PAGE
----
These developments have coincided with other democratic setbacks in Turkey. In recent years there have been increasing restrictions on freedom of expression, including the weakening independence of traditional media and temporary shutdowns of social media. Erdoğan also aims to transform Turkey from a parliamentary into a presidential system with strong executive powers. A shift away from the parliamentary system would severely compromise Turkey’s current separation of powers and could take Turkey down an increasingly authoritarian path. The retiring Constitutional Court chairman Kılıç has on several occasions openly criticized AKP for its increasing interference in the judiciary. Recently, on February 10, Kılıç warned politicians about the dangers of turning the judiciary into an “instrument of revenge” and said that Erdoğan’s government is undermining the judiciary’s independence. Such remarks have earned Kılıç accusations of being a coup-plotter and holding anti-Islamist views. Kılıç has not always been out of favor with AKP. In yet another irony, Kılıç was the Court’s chairman—and even cast the tiebreaker vote—in the 2008 ruling that rejected the indictment seeking to dissolve AKP for its “anti-secular activities.” Had the Court ruled in favor of the indictment, then Prime Minister Erdoğan, President Abdullah Gül and 70 other leading AKP members would have been banned from holding political office.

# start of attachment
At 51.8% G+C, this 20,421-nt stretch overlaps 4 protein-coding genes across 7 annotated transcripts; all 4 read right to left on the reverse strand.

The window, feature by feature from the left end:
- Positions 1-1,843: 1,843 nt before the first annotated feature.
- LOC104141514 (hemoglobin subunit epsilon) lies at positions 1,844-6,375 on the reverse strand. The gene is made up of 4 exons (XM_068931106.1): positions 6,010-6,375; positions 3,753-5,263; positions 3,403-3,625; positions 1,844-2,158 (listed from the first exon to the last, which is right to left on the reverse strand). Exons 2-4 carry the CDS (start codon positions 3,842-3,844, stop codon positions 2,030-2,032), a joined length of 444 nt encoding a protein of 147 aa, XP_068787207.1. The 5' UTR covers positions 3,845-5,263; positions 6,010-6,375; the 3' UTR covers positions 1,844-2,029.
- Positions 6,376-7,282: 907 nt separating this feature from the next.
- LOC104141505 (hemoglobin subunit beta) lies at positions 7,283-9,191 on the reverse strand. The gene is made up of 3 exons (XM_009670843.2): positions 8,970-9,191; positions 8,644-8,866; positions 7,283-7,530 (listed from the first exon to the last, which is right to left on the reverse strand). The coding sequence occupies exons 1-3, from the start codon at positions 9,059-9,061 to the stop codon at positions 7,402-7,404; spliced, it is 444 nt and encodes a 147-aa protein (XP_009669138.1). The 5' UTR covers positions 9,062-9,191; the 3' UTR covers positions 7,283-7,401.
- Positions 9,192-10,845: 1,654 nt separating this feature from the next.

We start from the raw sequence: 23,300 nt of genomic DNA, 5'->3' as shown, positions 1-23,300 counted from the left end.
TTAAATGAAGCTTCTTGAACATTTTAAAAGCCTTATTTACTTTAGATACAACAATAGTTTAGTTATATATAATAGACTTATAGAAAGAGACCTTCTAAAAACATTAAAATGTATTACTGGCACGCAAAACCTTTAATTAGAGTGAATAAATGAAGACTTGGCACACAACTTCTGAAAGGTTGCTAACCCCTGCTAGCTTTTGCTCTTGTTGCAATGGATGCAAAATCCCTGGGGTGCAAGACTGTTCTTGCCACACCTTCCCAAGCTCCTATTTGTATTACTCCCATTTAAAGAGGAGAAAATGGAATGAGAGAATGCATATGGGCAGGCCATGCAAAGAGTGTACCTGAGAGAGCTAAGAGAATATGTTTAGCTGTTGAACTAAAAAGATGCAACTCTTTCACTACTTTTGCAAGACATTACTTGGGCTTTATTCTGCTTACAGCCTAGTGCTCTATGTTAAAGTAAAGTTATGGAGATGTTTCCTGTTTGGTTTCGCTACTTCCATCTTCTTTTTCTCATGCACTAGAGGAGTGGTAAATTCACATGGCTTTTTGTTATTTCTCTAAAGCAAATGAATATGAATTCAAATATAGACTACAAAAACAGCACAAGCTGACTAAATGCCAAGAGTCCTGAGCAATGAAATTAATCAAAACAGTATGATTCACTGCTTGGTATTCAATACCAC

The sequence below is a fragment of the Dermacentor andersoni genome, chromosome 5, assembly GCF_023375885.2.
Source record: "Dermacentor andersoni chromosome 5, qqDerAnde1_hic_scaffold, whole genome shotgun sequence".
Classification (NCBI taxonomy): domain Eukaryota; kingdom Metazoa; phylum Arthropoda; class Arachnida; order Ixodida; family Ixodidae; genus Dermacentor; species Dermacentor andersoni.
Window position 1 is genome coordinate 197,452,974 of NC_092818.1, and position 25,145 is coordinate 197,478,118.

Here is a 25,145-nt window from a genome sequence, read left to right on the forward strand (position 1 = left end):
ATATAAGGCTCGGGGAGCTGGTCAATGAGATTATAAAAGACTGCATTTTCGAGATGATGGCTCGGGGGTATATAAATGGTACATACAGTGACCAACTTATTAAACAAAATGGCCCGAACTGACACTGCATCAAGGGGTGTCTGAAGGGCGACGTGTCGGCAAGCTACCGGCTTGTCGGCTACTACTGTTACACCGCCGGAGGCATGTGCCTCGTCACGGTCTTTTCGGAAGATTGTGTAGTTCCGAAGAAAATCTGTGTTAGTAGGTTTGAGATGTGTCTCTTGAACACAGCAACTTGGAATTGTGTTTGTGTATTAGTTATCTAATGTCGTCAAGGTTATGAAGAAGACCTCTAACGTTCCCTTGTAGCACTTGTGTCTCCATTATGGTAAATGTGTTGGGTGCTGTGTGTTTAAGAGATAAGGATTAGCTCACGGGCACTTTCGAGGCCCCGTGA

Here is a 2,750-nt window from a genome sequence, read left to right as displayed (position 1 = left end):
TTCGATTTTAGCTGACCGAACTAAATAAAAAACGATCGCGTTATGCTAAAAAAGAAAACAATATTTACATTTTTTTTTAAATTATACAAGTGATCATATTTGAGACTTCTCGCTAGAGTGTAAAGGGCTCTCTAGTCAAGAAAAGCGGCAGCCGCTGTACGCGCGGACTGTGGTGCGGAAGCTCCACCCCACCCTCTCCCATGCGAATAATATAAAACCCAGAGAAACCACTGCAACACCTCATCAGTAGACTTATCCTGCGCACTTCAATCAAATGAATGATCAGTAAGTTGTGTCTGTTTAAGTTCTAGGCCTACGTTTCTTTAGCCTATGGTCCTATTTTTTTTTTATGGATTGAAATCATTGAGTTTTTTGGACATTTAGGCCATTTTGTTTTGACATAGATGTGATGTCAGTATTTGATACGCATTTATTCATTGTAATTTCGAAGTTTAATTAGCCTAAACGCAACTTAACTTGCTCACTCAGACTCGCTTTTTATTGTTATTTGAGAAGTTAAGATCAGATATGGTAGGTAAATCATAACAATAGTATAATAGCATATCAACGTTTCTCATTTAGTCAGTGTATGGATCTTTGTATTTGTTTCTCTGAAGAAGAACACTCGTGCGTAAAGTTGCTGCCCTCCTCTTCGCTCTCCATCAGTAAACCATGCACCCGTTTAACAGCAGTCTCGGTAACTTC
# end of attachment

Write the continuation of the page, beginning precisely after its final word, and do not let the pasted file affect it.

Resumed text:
Like Kılıç, Arslan had also openly disapproved of the 2007 indictment to dissolve AKP. He was also among those who helped AKP in its attempts to draft a new civilian constitution in 2008, before Erdoğan revealed his majoritarian aspirations. At the time, Arslan had argued for changes to the preamble of the draft constitution to make it “much more liberal, and to emphasize the importance of individual rights and liberties and the rule of law.” 

Arslan will be taking office as Turkey prepares to hold parliamentary elections in June. The elections’ outcome will shape the fate of Erdoğan’s constitutional vision for a presidential system. If AKP can secure more than 330 parliamentary seats (out of 550), Erdoğan will be able to make constitutional amendments that reflect his views of a strong executive, or even completely rewrite the Constitution and bring it to a referendum. If Erdoğan achieves his goal, the Court could be weakened in its raison d’être of holding the government accountable and protecting Turkey’s separation of powers.

Government accountability, checks and balances, and separation of powers are the principles Arslan believes in wholly and has worked to promote. It will thus be interesting to see how Arslan steps up to the bench. Will Arslan’s liberal convictions help defend the independence of the judiciary, and preserve the Court’s place in the Turkish political system as a check against the executive abuse of power? Arslan has repeatedly expressed his commitment to holding the law above politics. For this reason, his appointment may offer a safeguard against autocracy and could become a much-needed glimmer of hope for Turkish democracy.